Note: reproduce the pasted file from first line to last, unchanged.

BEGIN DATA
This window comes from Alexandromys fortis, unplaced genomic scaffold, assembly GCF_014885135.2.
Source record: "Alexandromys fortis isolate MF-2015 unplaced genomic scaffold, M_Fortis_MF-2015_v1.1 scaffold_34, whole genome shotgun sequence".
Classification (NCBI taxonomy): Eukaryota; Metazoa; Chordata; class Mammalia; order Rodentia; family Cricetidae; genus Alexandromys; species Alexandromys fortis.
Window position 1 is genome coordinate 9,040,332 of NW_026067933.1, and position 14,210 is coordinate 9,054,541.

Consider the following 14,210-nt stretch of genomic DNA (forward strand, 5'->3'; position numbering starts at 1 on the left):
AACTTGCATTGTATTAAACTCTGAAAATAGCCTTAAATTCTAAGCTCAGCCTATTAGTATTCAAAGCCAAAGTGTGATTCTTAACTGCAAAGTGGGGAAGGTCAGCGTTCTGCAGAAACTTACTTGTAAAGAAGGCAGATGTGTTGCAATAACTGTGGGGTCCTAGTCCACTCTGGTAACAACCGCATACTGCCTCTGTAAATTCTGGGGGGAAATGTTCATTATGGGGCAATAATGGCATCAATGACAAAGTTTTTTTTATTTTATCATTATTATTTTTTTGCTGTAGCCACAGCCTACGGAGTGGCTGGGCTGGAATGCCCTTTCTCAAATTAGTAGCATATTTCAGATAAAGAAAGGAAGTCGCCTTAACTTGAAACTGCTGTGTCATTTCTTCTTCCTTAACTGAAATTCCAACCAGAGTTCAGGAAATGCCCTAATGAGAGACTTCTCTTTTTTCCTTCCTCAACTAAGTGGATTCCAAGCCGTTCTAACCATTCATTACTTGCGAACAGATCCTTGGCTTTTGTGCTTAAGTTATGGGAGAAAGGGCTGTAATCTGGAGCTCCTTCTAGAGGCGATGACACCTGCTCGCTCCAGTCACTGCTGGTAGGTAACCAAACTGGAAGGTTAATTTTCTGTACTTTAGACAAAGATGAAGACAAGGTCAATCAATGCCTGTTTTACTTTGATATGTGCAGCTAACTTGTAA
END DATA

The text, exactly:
This window comes from Alexandromys fortis, unplaced genomic scaffold, assembly GCF_014885135.2.
Source record: "Alexandromys fortis isolate MF-2015 unplaced genomic scaffold, M_Fortis_MF-2015_v1.1 scaffold_34, whole genome shotgun sequence".
Classification (NCBI taxonomy): Eukaryota; Metazoa; Chordata; class Mammalia; order Rodentia; family Cricetidae; genus Alexandromys; species Alexandromys fortis.
Window position 1 is genome coordinate 9,040,332 of NW_026067933.1, and position 14,210 is coordinate 9,054,541.

Consider the following 14,210-nt stretch of genomic DNA (forward strand, 5'->3'; position numbering starts at 1 on the left):
AACTTGCATTGTATTAAACTCTGAAAATAGCCTTAAATTCTAAGCTCAGCCTATTAGTATTCAAAGCCAAAGTGTGATTCTTAACTGCAAAGTGGGGAAGGTCAGCGTTCTGCAGAAACTTACTTGTAAAGAAGGCAGATGTGTTGCAATAACTGTGGGGTCCTAGTCCACTCTGGTAACAACCGCATACTGCCTCTGTAAATTCTGGGGGGAAATGTTCATTATGGGGCAATAATGGCATCAATGACAAAGTTTTTTTTATTTTATCATTATTATTTTTTTGCTGTAGCCACAGCCTACGGAGTGGCTGGGCTGGAATGCCCTTTCTCAAATTAGTAGCATATTTCAGATAAAGAAAGGAAGTCGCCTTAACTTGAAACTGCTGTGTCATTTCTTCTTCCTTAACTGAAATTCCAACCAGAGTTCAGGAAATGCCCTAATGAGAGACTTCTCTTTTTTCCTTCCTCAACTAAGTGGATTCCAAGCCGTTCTAACCATTCATTACTTGCGAACAGATCCTTGGCTTTTGTGCTTAAGTTATGGGAGAAAGGGCTGTAATCTGGAGCTCCTTCTAGAGGCGATGACACCTGCTCGCTCCAGTCACTGCTGGTAGGTAACCAAACTGGAAGGTTAATTTTCTGTACTTTAGACAAAGATGAAGACAAGGTCAATCAATGCCTGTTTTACTTTGATATGTGCAGCTAACTTGTAA